How to Prepare Data For OCR Learning
Let's take a look at how to prepare data by first selecting it, then preprocessing it, and lastly, transforming it.
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Data analysis without data preparation is a myth. Unless we feed the right data in a proper format, Machine Learning algorithms won’t be able to solve our problem. If we give one wrong input then we end up where we started. So it’s very important to understand what data preparation is and how one can do it.
Data in its original form may have a lot of missing pieces or disarrangement. Through data processing, one can modify this raw information from a specific database to a format which is understandable and learnable by the machine. Mentioned below are the ways that one should prepare the data.
1. Data Selection:
It is necessary to first identify the type of data we are going to be working with. One has to keep in mind whether the available data will be able to address an existing problem or not. We keep certain factors in consideration before selecting the data:
- Data should not be of low quality: Low-quality input = low-quality output.
- Dataset is not error-ridden: The more the errors, the more time it takes to preprocess it.
- Dataset is unbiased: Having an unbiased dataset opens new doors in terms of discoveries in predictive modeling.
2. Data Preprocess:
Once we have selected the data, we determine how we will be using it. In this step, we transform the data into a format that would be compatible for our future use. There are 3 ways to preprocess data:
- Format: Since the raw input is not in a usable format for OCR learning, formatting it ensures that machine learning algorithms can comprehend it to solve the issue. For example, the formats of date and time etc. needs to be consistent throughout the dataset.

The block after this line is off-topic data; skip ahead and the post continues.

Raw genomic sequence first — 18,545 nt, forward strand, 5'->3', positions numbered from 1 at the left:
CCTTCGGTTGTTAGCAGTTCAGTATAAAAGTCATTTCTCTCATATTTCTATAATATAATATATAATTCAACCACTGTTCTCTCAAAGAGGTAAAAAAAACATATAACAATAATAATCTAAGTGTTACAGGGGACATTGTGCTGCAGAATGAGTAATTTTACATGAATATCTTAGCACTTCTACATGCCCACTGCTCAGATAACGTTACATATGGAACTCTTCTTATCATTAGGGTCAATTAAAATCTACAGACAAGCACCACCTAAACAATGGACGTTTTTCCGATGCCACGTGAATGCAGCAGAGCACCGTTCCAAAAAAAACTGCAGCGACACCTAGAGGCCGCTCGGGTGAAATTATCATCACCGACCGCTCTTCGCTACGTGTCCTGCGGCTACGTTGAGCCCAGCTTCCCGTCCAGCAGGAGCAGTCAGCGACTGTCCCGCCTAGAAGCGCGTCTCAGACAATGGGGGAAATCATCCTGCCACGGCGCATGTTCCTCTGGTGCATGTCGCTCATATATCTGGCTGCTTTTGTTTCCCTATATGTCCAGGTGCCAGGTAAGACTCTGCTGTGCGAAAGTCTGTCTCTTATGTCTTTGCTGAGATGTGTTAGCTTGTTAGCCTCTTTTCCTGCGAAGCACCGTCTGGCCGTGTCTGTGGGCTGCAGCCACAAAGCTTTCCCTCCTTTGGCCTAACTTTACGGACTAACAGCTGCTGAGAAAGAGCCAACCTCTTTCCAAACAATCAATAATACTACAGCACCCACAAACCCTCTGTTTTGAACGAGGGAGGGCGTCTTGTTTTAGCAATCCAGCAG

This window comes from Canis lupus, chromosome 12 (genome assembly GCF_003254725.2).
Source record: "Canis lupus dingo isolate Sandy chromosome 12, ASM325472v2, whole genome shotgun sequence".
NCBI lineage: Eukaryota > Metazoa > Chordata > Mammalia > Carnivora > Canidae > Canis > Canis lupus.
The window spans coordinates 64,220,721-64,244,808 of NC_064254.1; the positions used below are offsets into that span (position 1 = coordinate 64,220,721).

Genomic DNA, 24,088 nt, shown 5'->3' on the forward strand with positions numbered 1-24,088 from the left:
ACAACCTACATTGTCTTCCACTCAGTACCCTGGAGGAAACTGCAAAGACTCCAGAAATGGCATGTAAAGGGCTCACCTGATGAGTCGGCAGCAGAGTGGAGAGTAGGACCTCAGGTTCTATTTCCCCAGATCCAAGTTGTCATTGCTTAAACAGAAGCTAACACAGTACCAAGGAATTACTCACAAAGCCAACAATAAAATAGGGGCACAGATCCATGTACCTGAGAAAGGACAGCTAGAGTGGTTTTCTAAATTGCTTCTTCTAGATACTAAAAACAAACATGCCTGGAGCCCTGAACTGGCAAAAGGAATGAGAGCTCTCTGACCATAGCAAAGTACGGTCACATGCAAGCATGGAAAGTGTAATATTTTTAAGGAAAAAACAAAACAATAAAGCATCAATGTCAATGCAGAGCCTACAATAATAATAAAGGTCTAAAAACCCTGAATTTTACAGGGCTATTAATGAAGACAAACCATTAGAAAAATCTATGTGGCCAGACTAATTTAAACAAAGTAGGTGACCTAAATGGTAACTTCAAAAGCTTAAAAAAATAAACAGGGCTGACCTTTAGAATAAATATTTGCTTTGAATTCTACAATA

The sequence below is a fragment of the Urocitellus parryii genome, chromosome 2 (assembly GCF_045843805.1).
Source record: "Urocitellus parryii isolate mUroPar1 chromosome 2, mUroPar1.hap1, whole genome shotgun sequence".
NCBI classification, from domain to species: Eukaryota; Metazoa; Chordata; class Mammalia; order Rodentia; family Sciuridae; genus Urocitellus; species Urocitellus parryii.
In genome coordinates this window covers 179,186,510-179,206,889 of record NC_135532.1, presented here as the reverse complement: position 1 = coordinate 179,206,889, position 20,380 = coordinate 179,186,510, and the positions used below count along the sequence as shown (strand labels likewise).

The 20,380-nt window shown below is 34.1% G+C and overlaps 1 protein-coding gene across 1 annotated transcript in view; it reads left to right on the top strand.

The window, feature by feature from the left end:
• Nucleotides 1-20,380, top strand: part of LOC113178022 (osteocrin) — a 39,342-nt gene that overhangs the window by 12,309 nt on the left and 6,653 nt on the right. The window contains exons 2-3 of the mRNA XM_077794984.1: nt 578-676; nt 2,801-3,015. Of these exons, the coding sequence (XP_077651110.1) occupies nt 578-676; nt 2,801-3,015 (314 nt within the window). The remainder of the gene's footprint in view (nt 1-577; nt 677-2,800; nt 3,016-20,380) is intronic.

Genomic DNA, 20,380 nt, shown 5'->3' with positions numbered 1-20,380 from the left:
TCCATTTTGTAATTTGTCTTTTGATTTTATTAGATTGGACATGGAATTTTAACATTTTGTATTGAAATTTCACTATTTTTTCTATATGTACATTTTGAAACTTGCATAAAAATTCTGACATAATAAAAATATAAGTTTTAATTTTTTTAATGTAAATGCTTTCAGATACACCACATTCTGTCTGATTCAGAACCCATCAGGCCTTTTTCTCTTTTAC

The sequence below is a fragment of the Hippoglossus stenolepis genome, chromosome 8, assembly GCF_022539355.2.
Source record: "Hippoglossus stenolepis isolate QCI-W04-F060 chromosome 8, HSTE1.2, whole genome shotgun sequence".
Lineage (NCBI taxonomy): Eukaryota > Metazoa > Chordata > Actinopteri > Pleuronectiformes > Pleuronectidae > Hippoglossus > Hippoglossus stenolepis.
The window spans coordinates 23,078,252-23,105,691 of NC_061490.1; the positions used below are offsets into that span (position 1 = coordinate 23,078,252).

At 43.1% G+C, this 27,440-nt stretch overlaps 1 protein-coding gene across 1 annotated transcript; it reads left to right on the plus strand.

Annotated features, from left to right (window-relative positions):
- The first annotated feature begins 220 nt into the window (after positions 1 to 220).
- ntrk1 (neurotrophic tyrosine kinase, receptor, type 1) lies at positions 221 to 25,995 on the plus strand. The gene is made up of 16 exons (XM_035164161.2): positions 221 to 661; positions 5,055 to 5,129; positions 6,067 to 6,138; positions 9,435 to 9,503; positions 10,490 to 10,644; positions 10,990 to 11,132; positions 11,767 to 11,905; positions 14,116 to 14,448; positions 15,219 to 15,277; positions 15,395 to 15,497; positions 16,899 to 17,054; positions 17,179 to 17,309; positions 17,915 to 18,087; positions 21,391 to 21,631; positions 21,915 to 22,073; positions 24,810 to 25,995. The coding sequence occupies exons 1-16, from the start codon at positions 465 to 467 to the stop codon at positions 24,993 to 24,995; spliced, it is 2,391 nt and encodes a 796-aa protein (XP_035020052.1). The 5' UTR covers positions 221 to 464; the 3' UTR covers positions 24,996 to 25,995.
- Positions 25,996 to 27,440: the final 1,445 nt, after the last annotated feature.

- Cleanse: Here we remove the missing data or the irrelevant ones. It also involves fixing structural errors like typos and inconsistent capitalization, mislabelled classes etc. Here data wrangling tools, or batch processing through scripting becomes essential.
- Sampling: Often there is more information available to us than we actually require. Via sampling, we obtain a smaller portion of the data which gives us prompt prototype results from the algorithms and speeds up the entire data mining process for OCR learning.
3. Data Transformation:
This is the final step wherein we receive the modified data for machine learning. Sometimes we may need to go back to preprocessing information just to make sure that we have the right kind of information for the specific algorithm or problem domain we are working on. There are 3 data transformation procedures that we use:
- Center and Scale: Preprocessed data will more likely contain a mix of scales such as currencies, weight, height etc. By centering and scaling the data using mean and standard deviation respectively, these variables could be standardizable.
- Decompose: Through this procedure, complex data concepts are fragmented and segregated into more specific segments to achieve a more useful machine learning format. It is also called data bucketing.
- Aggregate: This step allows information to be gathered and expressed in a summarized pattern. The bulk data can be grouped by segmenting it into broader aggregates with similar attributes reducing data size and computing time.
In general, data preparation is a big, non-fancy task in the OCR machine learning, involving some repetition, exploration, and inspection. Using machine learning and NLP, we have built context around the prepared data for easy inference, to accurately extract and predict data simultaneously while learning from scores of data sets. Thus, the data we extract is 50 times more accurate than any other OCR solution in the market.
We have learned from scores of enterprise data, thereby, making its results more than 98% accurate for most samples. This can apply to many enterprise processes like:
- Banking — Processing handwritten checks and documents
- Finance — Invoice, receipts and mortgage documents processing
- Manufacturing — RFP processing
- Healthcare — Insurance forms and general health forms processing
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Published at DZone with permission of Megha Mathews. See the original article here.
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